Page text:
Business travel insurance might cover the same risks as leisure policies but, because it underwrites and compensates differently, it places a much stronger emphasis on risk management
Part of the appeal of travelling abroad is delving into the unknown – into new cultures, environments and ways of life. But media reports of horrible travel experiences could give the impression that heading off on your travels is to head into a dark realm of risk.
By and large though, these kinds of stories are limited to the leisure market – very seldom (or ever) do similar reports come out of the business travel market. And there are some very good reasons for that: although the actual risks covered are largely the same, the way policies are underwritten and applied differs dramatically.
“Business travel policies cover the business rather than the individual,” explains Andrew Nisbet, Chubb’s senior vice-president, accident and health, UK and Ireland. “We are underwriting the company profile and its travel profile. The policy does more than just provide coverage. We look to include preventative services which help companies discharge their duty of care to employees.”
The point around the duty of care is an important one in this sector. It is a legal obligation, one that is reflected in the way business travel policies are administered.
Randall Gordon-Duff, head of corporate travel at Collinson, says: “Business travel cover has very few exclusions, mainly because companies sending employees overseas on business need to be able to assist their employees regardless of the situation they find themselves in.
“The products are more generous and there are more assistance services made available. You have a duty of care as an employer and these broader policies work in line with that duty of care.”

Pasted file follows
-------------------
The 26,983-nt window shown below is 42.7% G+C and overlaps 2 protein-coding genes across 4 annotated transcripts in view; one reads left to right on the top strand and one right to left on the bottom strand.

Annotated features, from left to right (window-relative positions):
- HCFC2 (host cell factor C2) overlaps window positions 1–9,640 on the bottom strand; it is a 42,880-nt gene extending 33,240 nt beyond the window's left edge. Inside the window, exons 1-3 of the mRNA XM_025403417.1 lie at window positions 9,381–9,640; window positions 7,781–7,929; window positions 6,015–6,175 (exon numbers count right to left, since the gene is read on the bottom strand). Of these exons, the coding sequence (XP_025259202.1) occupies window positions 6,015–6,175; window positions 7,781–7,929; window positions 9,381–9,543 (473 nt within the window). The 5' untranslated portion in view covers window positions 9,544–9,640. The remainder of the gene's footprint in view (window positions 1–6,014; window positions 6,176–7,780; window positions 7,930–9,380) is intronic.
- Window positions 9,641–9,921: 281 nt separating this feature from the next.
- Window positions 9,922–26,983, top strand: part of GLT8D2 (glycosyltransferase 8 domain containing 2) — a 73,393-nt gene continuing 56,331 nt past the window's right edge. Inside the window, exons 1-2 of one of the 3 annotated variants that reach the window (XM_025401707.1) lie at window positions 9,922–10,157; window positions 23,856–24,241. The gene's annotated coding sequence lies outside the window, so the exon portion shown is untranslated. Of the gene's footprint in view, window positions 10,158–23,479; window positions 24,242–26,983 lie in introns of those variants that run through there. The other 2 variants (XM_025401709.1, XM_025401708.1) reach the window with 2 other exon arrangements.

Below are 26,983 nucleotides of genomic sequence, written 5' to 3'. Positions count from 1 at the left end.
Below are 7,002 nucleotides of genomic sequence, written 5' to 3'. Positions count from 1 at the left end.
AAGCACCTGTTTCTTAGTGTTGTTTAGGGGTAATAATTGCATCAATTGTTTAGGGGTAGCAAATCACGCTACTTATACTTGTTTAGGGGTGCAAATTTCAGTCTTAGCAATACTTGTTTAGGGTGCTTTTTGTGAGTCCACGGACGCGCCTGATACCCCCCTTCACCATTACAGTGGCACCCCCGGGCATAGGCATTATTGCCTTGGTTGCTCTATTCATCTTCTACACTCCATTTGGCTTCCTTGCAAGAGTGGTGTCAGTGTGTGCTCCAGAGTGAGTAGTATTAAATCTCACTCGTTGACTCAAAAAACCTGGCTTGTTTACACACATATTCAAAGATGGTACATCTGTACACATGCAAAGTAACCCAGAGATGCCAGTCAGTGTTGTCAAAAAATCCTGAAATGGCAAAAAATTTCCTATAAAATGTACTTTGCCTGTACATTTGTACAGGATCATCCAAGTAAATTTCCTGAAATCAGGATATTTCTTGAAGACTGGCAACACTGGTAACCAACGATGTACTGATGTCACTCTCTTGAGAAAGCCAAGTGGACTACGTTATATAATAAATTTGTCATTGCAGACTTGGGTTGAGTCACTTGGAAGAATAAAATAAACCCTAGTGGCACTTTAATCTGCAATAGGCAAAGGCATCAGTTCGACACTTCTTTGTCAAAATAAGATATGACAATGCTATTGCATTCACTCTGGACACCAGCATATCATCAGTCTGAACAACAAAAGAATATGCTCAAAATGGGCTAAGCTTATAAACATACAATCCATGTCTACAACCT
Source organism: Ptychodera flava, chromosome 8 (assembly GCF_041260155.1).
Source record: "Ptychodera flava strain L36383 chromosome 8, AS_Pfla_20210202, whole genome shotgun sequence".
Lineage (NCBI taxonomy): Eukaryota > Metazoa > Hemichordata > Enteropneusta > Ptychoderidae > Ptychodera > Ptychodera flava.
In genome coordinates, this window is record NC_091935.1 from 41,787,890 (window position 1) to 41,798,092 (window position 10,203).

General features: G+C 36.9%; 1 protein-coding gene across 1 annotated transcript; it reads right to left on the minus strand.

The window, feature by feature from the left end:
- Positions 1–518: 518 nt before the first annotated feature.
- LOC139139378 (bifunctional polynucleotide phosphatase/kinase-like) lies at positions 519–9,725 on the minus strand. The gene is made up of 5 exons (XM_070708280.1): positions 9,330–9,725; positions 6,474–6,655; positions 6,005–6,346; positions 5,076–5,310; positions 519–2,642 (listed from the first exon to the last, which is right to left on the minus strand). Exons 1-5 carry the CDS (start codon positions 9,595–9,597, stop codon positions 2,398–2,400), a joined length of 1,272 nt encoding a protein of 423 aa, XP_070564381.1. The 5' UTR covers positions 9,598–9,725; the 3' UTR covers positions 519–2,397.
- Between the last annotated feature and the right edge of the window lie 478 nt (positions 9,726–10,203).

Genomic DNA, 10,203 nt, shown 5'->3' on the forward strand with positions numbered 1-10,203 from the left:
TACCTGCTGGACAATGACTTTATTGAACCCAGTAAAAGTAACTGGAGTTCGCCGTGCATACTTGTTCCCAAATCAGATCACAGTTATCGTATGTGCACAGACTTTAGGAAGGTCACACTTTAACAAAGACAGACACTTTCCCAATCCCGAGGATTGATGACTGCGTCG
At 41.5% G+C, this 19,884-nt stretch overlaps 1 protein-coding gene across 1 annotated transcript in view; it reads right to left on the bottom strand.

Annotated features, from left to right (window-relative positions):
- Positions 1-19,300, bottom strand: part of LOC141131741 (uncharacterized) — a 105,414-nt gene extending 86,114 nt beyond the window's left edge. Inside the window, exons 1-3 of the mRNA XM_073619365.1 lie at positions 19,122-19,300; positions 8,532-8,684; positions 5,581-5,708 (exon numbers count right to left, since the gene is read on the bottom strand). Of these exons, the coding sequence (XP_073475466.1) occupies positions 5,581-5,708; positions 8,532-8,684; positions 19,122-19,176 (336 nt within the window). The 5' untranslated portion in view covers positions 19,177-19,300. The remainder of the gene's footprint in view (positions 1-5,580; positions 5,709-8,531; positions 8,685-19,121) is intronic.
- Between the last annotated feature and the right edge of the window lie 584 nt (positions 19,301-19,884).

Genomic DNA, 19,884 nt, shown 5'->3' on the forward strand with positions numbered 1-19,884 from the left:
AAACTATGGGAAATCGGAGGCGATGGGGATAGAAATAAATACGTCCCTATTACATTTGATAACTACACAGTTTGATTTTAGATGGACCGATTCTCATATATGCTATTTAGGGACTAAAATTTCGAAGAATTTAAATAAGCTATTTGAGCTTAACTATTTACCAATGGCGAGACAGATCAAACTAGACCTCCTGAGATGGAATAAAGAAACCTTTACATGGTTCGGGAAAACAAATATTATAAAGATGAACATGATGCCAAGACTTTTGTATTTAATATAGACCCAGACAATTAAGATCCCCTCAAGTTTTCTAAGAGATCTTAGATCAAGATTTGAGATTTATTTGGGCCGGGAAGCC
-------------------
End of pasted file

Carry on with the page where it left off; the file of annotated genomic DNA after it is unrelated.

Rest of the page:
But what kinds of risks are insurers exposing themselves to when it comes to covering business travel? And how can they satisfy themselves that those same risks are being adequately managed?
According to Collinson, it’s not the headline-grabbing terrorist attacks or natural disasters that pose the greatest risk to business travellers but road travel.
According to the World Health Organization, 90% of the world’s fatalities on the roads occur in low- and middle-income countries, even though these countries have only around 54% of the world’s vehicles. As the UK’s exporters and importers seek markets further and further afield, the exposure to the inherent risks of these growing economies increases.
But it’s not all road accident risk. For Chubb, the majority of medical claims come from outpatient cases, that is to say situations that don’t result in critical or long-term injury. This is supported by statistics from the Centers for Disease Control and Prevention which suggest that a nasty bout of traveller’s diarrhoea is the most likely reason that a business trip will be disrupted.
So it appears that the risks insurers find themselves exposed to in the business travel market are pretty mundane – the exact opposite of the emotive cases often highlighted by the media in the leisure travel market.
But the difficulty in managing this risk comes from the fact that insurers are underwriting a business’ overall travel profile rather than an individual. Which is why so many of the established players in this market have such a strong focus on risk management and employee education. But that is more easily said than delivered.